# Tag Info

16

Here you find the map including the legend. The legend is in German, but I am German, so I tried to translate it as precise as possible. I think (and please @Giancarlo correct me, if you disagree): 1 is "Reichsstraße, ausgebaut". That means a well-developed street. 2 is propably a sort of drainage system or stream (thank you @AndreJ). It is not named in ...

7

Here are some ideas. With base plot you can do plot(x, interpolate=TRUE) You can also resample your data y <- disaggregate(x, 5, method='bilinear') Or indeed smooth it using a focal operation y <- focal(x, w=matrix(1, 5, 5), mean) Or a combination y <- disaggregate(x, 5) y <- focal(y, w=matrix(1, 5, 5), mean) The question ...

6

German surveyors did everything according to rules. For the 1:100.000 Karte des deutschen Reiches, you can find it here: http://www.landkartenarchiv.de/deutschland_topographischekarte_1896_legende.php and http://www.davidrumsey.com/luna/servlet/detail/RUMSEY~8~1~215008~5501917:Legend-for-Karte-des-Deutschen-Reic #1 are major roads, no need for trees. ...

6

The answer is quite simple: "Spot heights – shown as a number beside a dot – appear at strategic points, including along roads where they level out at the top or foot of a hill. These can be a useful guide where there aren't many contour height numbers."

5

The examples in your link look like the coordinates have been transformed via a shear and a scale matrix. You can easily apply this to the coordinates you get from the usual fortify/join data that ggplot requires. Need a unique character ID value: oregon.tract\$id=as.character(1:nrow(oregon.tract)) Fortify on that ID and join attribute data: ofort = ...

4

Your topomap is a SpatialLinesDataframe. geom_map is used for polygons. I suggest you use geom_path as below. It connects observations in original order. (geom_line would order by x value, which you also don't want). topo <- readOGR("public.geojson.json", layer ="OGRGeoJSON") topo <- spTransform(topo, CRS("+init=epsg:31983")) class(topo) #[1] ...

4

You can not change the content of pre-renderd tiles. Since there seems to be no tile server with english labelling worldwide, you have to do it on your own: Render the tiles using the Mapnik toolchain or Maperitive using the name:en field instead of the name field for labelling. Add them with the TileLayer plugin to your project. Using the QuickOSM plugin, ...

3

Take a look at OpenRouteService.org. This OSM-based routing engine has a heavy vehicle profile, where you can specify dimension limitations (e.g., length, width, height, weight) or load characteristics (e.g., hazardous materials) of a heavy vehicle. The API is described on the wiki.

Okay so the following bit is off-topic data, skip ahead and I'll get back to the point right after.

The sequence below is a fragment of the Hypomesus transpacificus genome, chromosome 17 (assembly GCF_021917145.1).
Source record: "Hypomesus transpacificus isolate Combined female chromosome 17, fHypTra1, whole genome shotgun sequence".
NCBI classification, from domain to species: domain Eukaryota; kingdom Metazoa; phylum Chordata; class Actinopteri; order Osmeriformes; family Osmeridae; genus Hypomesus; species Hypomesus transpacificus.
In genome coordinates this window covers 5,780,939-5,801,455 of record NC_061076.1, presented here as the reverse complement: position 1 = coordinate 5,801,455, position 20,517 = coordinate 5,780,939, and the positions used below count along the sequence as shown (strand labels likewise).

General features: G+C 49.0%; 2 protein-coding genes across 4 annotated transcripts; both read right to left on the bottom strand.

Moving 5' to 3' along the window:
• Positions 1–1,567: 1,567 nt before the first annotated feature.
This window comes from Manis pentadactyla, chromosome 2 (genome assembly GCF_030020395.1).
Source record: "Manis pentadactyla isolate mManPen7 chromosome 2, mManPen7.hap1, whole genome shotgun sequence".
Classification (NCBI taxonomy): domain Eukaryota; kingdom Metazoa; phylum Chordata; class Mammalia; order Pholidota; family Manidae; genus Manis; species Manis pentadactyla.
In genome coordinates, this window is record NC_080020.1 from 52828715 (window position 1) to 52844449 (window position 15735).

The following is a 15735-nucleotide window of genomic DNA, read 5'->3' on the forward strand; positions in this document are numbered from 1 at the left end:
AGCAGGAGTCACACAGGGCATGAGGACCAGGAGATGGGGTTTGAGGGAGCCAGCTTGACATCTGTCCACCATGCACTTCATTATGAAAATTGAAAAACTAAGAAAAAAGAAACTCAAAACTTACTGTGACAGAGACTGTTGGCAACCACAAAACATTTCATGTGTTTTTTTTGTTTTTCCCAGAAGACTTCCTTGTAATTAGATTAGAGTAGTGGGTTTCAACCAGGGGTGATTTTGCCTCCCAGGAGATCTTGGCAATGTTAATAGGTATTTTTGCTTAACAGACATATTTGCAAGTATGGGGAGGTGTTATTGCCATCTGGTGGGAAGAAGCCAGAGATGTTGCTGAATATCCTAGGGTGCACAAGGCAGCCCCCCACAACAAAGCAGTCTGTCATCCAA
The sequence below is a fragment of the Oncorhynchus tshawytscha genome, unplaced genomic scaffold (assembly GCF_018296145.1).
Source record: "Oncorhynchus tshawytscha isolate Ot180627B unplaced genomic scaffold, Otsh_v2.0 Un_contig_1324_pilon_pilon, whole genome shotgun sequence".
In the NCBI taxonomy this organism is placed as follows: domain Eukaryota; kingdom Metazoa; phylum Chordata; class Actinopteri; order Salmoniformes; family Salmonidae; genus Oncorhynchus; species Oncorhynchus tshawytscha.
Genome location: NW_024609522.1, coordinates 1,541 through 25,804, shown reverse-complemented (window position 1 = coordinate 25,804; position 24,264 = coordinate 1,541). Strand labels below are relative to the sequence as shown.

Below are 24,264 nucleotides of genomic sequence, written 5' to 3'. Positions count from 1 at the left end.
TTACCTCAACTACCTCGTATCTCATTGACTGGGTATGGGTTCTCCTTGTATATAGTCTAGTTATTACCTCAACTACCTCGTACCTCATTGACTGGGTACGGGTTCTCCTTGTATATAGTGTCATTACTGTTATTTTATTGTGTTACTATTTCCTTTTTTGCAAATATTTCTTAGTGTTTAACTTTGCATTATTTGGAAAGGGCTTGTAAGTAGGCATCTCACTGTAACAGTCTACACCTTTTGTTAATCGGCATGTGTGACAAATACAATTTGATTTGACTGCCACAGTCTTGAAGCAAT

3

If you are looking for an interactive graphical view, mapview is the right choice. Use ## load packages library(raster) library(mapview) ## download data esp <- getData(country = "COL", level = 1) ## interactive plot mapview(esp) to display clickable polygons with a popup window showing you all the attribute values associated with a particular ...

3

If you can install Qgis in you computer, with the leaflet plugin you only need to do just load your layers into the software and export them with the leaflet plugin. Here is a useful tutorial: http://www.qgistutorials.com/de/docs/leaflet_maps_with_qgis2leaf.html It will work on local file system (bear in mind, this will generate a static map, if you update ...

3

Yes. Data Driven Pages were introduced at ArcGIS Desktop 10.0: Data Driven Pages allow you to quickly and easily create a series of layout pages from a single map document. A feature layer, or index layer, divides the map into sections based on each index feature in the layer and generates one page per index feature. arcpy.mapping was also ...

3

The problem is you are assigning metadata to the object, and probably even overwriting the existing metadata. This happens here: projection(pr) <- mycrs You should first run this to see what raster thinks it is already: projection(pr) or just print the object out to get a fully summary: pr Going out on a limb, I think you should warp this ...

2

You are creating a new empty graphics layer gl but when you then call map.removeLayer(gl) it won't do anything as that new empty layer hasn't been added to the map yet. I'm guessing you wanted to remove the graphics layer previously created. You could do this giving the graphics layer a specific id when you create it, and then retrieving that existing ...

2

Although it is quite a long-winded approach, I came up with a solution which allows the user to display red-green-blue 'RasterStack' objects created from the initial 'ggmap' object using ggplot. But first things first, here is what I did. First of all, I forked the read-only mirror of ggmap hosted on GitHub and, in order to retain the original source code, ...

2